British Airways alliance with Swiss collapses
By Kevin Done, Aerospace Correspondent
Published: June 2 2004 22:05 | Last Updated: June 3 2004 7:43
The commercial alliance between British Airways and Swiss International Airlines collapsed on Thursday after the two airlines failed to agree on how to integrate their frequent flier programmes into the executive club.
Swiss said: “The sizeable cost of such an integration and the drawbacks it would bring currently outweigh its projected mid-to-long-term benefits. As the abandonment of the proposed integration also means that the bilateral agreement between Swiss and British Airways cannot be put into practise, Swiss is unable to join the Oneworld alliance at the present.”
Last September the airlines announced an ambitious accord that was supposed to lead to the struggling Swiss carrier joining the Oneworld global airline alliance led by BA and American Airlines.
But a condition for Swiss’s entry to Oneworld was completion of a bilateral commercial pact with BA and in recent weeks the two have been unable to agree on a key element – the merger of the airlines’ frequent flyer programmes.
As part of the pact with BA, Swiss’s present frequent flyer programme, Swiss TravelClub, was supposed to be integrated into BA’s Executive Club. But since the deal was concluded there has been a shake-up of top management at the Swiss airline.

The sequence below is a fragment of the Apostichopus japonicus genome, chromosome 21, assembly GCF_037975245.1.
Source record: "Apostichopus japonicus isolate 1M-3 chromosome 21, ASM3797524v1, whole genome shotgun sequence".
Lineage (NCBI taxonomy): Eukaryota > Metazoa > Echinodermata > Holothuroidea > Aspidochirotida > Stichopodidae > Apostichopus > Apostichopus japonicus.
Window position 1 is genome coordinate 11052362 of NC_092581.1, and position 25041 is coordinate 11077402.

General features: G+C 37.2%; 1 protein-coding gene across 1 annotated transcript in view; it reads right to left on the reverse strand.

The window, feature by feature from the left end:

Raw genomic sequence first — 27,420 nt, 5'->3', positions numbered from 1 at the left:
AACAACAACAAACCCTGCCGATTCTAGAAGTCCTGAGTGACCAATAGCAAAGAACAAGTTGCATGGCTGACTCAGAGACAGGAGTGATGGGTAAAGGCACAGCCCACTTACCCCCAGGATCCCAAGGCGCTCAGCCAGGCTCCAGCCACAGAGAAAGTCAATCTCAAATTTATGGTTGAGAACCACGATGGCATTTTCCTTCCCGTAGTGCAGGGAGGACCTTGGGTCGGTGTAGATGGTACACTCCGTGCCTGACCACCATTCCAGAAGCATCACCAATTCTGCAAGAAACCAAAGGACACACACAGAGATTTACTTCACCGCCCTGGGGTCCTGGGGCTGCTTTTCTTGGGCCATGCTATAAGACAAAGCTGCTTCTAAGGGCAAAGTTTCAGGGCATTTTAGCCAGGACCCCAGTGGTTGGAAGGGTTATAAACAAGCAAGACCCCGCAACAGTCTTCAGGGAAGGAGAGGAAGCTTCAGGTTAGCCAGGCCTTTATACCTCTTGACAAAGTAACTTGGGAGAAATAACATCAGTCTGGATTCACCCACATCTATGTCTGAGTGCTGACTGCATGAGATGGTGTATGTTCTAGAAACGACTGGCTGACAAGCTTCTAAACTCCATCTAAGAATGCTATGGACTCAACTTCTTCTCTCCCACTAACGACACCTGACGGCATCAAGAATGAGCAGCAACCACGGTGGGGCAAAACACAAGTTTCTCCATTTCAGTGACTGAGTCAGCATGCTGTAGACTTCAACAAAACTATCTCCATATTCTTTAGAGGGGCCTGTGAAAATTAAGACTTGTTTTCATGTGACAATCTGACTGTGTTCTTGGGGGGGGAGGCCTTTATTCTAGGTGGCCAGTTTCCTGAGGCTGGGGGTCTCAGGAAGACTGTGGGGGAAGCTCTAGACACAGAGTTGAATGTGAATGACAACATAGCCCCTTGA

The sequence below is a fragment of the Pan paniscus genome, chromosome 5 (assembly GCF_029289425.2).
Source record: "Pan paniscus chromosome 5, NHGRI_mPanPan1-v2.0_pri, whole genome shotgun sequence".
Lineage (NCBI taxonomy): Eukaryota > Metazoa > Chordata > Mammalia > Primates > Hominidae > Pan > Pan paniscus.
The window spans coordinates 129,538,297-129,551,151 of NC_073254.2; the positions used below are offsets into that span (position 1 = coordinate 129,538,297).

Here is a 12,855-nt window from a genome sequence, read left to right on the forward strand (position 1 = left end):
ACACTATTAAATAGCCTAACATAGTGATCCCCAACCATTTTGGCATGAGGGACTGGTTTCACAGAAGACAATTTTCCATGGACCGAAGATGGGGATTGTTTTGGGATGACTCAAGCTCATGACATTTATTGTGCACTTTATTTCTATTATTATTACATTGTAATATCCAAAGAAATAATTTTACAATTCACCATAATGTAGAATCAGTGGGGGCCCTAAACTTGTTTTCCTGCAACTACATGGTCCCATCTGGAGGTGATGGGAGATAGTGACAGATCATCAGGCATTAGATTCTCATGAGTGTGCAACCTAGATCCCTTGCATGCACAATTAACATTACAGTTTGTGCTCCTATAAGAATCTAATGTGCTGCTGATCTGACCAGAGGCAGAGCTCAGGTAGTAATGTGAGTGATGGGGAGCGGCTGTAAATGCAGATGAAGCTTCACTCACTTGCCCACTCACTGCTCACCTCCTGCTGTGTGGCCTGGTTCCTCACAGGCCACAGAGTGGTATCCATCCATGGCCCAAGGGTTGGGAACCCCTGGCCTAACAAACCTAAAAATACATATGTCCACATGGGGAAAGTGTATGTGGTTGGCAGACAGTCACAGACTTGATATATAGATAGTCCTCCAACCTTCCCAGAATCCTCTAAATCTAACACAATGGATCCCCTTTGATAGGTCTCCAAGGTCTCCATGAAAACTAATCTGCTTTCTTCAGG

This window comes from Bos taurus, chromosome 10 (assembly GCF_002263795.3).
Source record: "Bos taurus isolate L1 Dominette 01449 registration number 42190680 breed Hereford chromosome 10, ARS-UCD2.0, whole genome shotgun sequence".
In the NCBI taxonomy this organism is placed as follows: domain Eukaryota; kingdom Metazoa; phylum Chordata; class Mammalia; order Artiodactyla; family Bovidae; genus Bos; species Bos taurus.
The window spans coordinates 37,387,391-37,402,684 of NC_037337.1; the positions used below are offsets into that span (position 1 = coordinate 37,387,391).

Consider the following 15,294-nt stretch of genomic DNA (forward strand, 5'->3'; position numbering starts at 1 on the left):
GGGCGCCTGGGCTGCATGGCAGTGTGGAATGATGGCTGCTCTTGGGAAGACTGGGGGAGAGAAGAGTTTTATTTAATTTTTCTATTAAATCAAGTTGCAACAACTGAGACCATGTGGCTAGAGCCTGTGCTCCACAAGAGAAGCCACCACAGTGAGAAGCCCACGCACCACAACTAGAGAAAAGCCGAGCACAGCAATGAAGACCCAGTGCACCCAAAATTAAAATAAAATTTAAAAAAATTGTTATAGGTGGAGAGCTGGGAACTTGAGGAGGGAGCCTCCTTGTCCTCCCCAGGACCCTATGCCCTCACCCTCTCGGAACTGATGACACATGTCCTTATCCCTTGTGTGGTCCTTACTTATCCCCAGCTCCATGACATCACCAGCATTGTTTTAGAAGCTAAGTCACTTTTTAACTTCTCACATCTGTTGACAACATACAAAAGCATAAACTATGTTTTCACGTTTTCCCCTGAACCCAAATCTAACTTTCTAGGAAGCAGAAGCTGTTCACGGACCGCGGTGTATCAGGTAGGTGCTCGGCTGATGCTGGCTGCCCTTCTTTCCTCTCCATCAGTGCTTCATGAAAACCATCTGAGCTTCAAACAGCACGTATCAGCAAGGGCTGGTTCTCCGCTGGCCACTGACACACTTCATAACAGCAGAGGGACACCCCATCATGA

The new team, led by Christoph Franz, has become increasingly reluctant to hand over to BA the details of its frequent flyers, including key business travellers. A sticking point has been the inability of the sides to agree on the price Swiss would pay BA for picking up the liabilities of unspent frequent flyer miles in the Swiss programme.
Swiss’s failure to enter Oneworld is a setback to its recovery strategy. Membership of one of the world’s three leading alliances – including Star, led by Lufthansa and United Airlines, SkyTeam led by Air France and Delta Air Lines, and Oneworld – has been a long-held goal. The airline said last year that its membership of the Oneworld alliance could bring about SFr100m (£43.6m) in extra annual revenues.
Swiss was formed out of the 2001 collapse of Swissair through a SFr2.7bn rescue by the Swiss government, several cantons and leading industrial groups, banks and private investors. It started flying at the end of March 2002 but struggled from the outset with too much capacity and a network too big for its available market.
It is pushing through a third restructuring package to cut annual costs by SFr1.6bn but it has struggled for many months to reach agreement on extra bank financing of up to SFr500m.